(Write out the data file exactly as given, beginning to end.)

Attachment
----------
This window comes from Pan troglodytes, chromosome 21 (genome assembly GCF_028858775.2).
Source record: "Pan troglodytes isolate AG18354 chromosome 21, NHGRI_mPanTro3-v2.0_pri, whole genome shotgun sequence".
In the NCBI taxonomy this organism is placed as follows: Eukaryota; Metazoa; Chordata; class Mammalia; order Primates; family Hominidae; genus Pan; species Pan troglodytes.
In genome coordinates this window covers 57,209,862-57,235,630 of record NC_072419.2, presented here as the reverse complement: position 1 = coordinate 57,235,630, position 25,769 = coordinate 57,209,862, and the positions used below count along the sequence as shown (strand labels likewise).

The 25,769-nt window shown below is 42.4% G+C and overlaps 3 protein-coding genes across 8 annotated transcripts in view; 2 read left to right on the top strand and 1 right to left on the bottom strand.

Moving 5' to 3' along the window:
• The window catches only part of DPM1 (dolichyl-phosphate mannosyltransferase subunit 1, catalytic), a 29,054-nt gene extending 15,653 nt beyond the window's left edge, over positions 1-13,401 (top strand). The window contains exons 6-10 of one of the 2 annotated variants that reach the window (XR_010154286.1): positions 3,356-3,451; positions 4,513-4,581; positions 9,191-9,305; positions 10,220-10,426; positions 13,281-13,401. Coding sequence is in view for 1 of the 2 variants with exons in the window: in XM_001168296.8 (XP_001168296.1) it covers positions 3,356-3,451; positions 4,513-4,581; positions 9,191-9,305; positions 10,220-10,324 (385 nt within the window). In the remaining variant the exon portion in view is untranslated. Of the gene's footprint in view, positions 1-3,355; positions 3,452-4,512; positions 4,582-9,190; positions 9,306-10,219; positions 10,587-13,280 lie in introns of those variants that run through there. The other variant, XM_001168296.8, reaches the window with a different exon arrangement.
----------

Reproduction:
This window comes from Pan troglodytes, chromosome 21 (genome assembly GCF_028858775.2).
Source record: "Pan troglodytes isolate AG18354 chromosome 21, NHGRI_mPanTro3-v2.0_pri, whole genome shotgun sequence".
In the NCBI taxonomy this organism is placed as follows: Eukaryota; Metazoa; Chordata; class Mammalia; order Primates; family Hominidae; genus Pan; species Pan troglodytes.
In genome coordinates this window covers 57,209,862-57,235,630 of record NC_072419.2, presented here as the reverse complement: position 1 = coordinate 57,235,630, position 25,769 = coordinate 57,209,862, and the positions used below count along the sequence as shown (strand labels likewise).

The 25,769-nt window shown below is 42.4% G+C and overlaps 3 protein-coding genes across 8 annotated transcripts in view; 2 read left to right on the top strand and 1 right to left on the bottom strand.

Moving 5' to 3' along the window:
• The window catches only part of DPM1 (dolichyl-phosphate mannosyltransferase subunit 1, catalytic), a 29,054-nt gene extending 15,653 nt beyond the window's left edge, over positions 1-13,401 (top strand). The window contains exons 6-10 of one of the 2 annotated variants that reach the window (XR_010154286.1): positions 3,356-3,451; positions 4,513-4,581; positions 9,191-9,305; positions 10,220-10,426; positions 13,281-13,401. Coding sequence is in view for 1 of the 2 variants with exons in the window: in XM_001168296.8 (XP_001168296.1) it covers positions 3,356-3,451; positions 4,513-4,581; positions 9,191-9,305; positions 10,220-10,324 (385 nt within the window). In the remaining variant the exon portion in view is untranslated. Of the gene's footprint in view, positions 1-3,355; positions 3,452-4,512; positions 4,582-9,190; positions 9,306-10,219; positions 10,587-13,280 lie in introns of those variants that run through there. The other variant, XM_001168296.8, reaches the window with a different exon arrangement.